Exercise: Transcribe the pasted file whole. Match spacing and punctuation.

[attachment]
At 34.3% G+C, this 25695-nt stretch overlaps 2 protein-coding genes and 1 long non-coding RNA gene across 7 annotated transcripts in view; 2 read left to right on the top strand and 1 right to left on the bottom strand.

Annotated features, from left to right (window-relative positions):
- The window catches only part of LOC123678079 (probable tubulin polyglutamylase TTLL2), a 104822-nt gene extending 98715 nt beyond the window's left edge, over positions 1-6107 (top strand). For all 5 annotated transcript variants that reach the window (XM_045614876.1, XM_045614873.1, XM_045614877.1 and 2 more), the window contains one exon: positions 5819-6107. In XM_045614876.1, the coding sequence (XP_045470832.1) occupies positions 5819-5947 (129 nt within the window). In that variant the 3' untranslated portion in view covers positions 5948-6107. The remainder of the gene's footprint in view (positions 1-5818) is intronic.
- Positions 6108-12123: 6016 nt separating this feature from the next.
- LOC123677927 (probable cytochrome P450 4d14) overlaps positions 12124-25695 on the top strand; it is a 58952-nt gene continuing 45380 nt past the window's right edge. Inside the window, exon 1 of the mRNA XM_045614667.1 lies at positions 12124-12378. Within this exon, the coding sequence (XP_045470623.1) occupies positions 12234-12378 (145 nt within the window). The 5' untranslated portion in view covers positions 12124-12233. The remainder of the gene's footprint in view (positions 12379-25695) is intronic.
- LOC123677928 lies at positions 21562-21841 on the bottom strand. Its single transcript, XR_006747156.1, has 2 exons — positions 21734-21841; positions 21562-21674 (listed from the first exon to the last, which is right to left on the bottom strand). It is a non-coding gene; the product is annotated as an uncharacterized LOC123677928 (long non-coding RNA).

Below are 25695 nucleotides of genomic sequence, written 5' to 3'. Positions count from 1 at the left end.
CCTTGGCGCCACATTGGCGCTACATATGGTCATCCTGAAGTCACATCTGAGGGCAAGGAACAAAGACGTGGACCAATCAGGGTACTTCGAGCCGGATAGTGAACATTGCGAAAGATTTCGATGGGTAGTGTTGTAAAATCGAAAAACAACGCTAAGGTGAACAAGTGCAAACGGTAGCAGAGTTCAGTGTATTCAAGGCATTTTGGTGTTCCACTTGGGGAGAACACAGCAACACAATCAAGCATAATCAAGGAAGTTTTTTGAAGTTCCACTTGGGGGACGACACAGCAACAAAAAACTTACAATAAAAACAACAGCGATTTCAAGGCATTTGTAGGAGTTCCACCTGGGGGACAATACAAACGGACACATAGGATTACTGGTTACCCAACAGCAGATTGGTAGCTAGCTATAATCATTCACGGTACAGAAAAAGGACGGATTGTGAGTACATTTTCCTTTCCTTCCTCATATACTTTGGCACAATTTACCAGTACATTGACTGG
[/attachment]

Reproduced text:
At 34.3% G+C, this 25695-nt stretch overlaps 2 protein-coding genes and 1 long non-coding RNA gene across 7 annotated transcripts in view; 2 read left to right on the top strand and 1 right to left on the bottom strand.

Annotated features, from left to right (window-relative positions):
- The window catches only part of LOC123678079 (probable tubulin polyglutamylase TTLL2), a 104822-nt gene extending 98715 nt beyond the window's left edge, over positions 1-6107 (top strand). For all 5 annotated transcript variants that reach the window (XM_045614876.1, XM_045614873.1, XM_045614877.1 and 2 more), the window contains one exon: positions 5819-6107. In XM_045614876.1, the coding sequence (XP_045470832.1) occupies positions 5819-5947 (129 nt within the window). In that variant the 3' untranslated portion in view covers positions 5948-6107. The remainder of the gene's footprint in view (positions 1-5818) is intronic.
- Positions 6108-12123: 6016 nt separating this feature from the next.
- LOC123677927 (probable cytochrome P450 4d14) overlaps positions 12124-25695 on the top strand; it is a 58952-nt gene continuing 45380 nt past the window's right edge. Inside the window, exon 1 of the mRNA XM_045614667.1 lies at positions 12124-12378. Within this exon, the coding sequence (XP_045470623.1) occupies positions 12234-12378 (145 nt within the window). The 5' untranslated portion in view covers positions 12124-12233. The remainder of the gene's footprint in view (positions 12379-25695) is intronic.
- LOC123677928 lies at positions 21562-21841 on the bottom strand. Its single transcript, XR_006747156.1, has 2 exons — positions 21734-21841; positions 21562-21674 (listed from the first exon to the last, which is right to left on the bottom strand). It is a non-coding gene; the product is annotated as an uncharacterized LOC123677928 (long non-coding RNA).

Below are 25695 nucleotides of genomic sequence, written 5' to 3'. Positions count from 1 at the left end.
CCTTGGCGCCACATTGGCGCTACATATGGTCATCCTGAAGTCACATCTGAGGGCAAGGAACAAAGACGTGGACCAATCAGGGTACTTCGAGCCGGATAGTGAACATTGCGAAAGATTTCGATGGGTAGTGTTGTAAAATCGAAAAACAACGCTAAGGTGAACAAGTGCAAACGGTAGCAGAGTTCAGTGTATTCAAGGCATTTTGGTGTTCCACTTGGGGAGAACACAGCAACACAATCAAGCATAATCAAGGAAGTTTTTTGAAGTTCCACTTGGGGGACGACACAGCAACAAAAAACTTACAATAAAAACAACAGCGATTTCAAGGCATTTGTAGGAGTTCCACCTGGGGGACAATACAAACGGACACATAGGATTACTGGTTACCCAACAGCAGATTGGTAGCTAGCTATAATCATTCACGGTACAGAAAAAGGACGGATTGTGAGTACATTTTCCTTTCCTTCCTCATATACTTTGGCACAATTTACCAGTACATTGACTGG